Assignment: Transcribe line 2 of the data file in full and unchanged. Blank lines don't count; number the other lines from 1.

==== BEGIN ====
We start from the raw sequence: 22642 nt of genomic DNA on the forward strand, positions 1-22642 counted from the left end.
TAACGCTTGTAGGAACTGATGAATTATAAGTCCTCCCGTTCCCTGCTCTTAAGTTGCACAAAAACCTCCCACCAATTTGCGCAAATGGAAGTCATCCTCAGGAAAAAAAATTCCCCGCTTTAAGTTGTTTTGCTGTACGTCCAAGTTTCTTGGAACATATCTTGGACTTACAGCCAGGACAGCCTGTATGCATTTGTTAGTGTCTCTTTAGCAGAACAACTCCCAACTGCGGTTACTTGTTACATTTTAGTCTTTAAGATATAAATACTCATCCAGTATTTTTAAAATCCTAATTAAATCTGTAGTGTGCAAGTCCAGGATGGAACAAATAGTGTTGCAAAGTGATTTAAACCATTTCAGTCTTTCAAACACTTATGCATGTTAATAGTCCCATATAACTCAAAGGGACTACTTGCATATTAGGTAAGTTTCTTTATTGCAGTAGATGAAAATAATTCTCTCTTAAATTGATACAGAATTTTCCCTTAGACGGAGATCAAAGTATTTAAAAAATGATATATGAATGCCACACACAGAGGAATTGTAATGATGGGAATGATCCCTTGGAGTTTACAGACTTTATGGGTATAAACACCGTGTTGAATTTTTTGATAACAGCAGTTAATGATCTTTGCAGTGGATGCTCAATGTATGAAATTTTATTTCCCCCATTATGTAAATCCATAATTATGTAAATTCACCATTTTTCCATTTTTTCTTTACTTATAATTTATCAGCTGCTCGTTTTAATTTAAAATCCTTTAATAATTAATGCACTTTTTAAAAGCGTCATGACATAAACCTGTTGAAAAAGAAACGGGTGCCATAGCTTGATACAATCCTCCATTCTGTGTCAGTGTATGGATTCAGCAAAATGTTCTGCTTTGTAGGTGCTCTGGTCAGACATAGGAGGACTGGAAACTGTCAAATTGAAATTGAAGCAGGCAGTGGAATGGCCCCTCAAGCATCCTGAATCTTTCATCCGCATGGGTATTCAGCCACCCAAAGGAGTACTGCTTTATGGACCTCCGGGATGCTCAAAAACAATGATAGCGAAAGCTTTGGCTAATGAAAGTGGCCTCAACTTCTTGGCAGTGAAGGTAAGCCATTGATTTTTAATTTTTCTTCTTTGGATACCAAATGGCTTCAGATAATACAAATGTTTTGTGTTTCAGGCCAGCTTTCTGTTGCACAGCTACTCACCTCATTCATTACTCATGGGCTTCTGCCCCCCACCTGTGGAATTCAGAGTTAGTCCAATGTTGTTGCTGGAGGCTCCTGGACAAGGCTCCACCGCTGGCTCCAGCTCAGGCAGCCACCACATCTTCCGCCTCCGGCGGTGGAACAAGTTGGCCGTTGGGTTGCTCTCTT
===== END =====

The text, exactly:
TAACGCTTGTAGGAACTGATGAATTATAAGTCCTCCCGTTCCCTGCTCTTAAGTTGCACAAAAACCTCCCACCAATTTGCGCAAATGGAAGTCATCCTCAGGAAAAAAAATTCCCCGCTTTAAGTTGTTTTGCTGTACGTCCAAGTTTCTTGGAACATATCTTGGACTTACAGCCAGGACAGCCTGTATGCATTTGTTAGTGTCTCTTTAGCAGAACAACTCCCAACTGCGGTTACTTGTTACATTTTAGTCTTTAAGATATAAATACTCATCCAGTATTTTTAAAATCCTAATTAAATCTGTAGTGTGCAAGTCCAGGATGGAACAAATAGTGTTGCAAAGTGATTTAAACCATTTCAGTCTTTCAAACACTTATGCATGTTAATAGTCCCATATAACTCAAAGGGACTACTTGCATATTAGGTAAGTTTCTTTATTGCAGTAGATGAAAATAATTCTCTCTTAAATTGATACAGAATTTTCCCTTAGACGGAGATCAAAGTATTTAAAAAATGATATATGAATGCCACACACAGAGGAATTGTAATGATGGGAATGATCCCTTGGAGTTTACAGACTTTATGGGTATAAACACCGTGTTGAATTTTTTGATAACAGCAGTTAATGATCTTTGCAGTGGATGCTCAATGTATGAAATTTTATTTCCCCCATTATGTAAATCCATAATTATGTAAATTCACCATTTTTCCATTTTTTCTTTACTTATAATTTATCAGCTGCTCGTTTTAATTTAAAATCCTTTAATAATTAATGCACTTTTTAAAAGCGTCATGACATAAACCTGTTGAAAAAGAAACGGGTGCCATAGCTTGATACAATCCTCCATTCTGTGTCAGTGTATGGATTCAGCAAAATGTTCTGCTTTGTAGGTGCTCTGGTCAGACATAGGAGGACTGGAAACTGTCAAATTGAAATTGAAGCAGGCAGTGGAATGGCCCCTCAAGCATCCTGAATCTTTCATCCGCATGGGTATTCAGCCACCCAAAGGAGTACTGCTTTATGGACCTCCGGGATGCTCAAAAACAATGATAGCGAAAGCTTTGGCTAATGAAAGTGGCCTCAACTTCTTGGCAGTGAAGGTAAGCCATTGATTTTTAATTTTTCTTCTTTGGATACCAAATGGCTTCAGATAATACAAATGTTTTGTGTTTCAGGCCAGCTTTCTGTTGCACAGCTACTCACCTCATTCATTACTCATGGGCTTCTGCCCCCCACCTGTGGAATTCAGAGTTAGTCCAATGTTGTTGCTGGAGGCTCCTGGACAAGGCTCCACCGCTGGCTCCAGCTCAGGCAGCCACCACATCTTCCGCCTCCGGCGGTGGAACAAGTTGGCCGTTGGGTTGCTCTCTT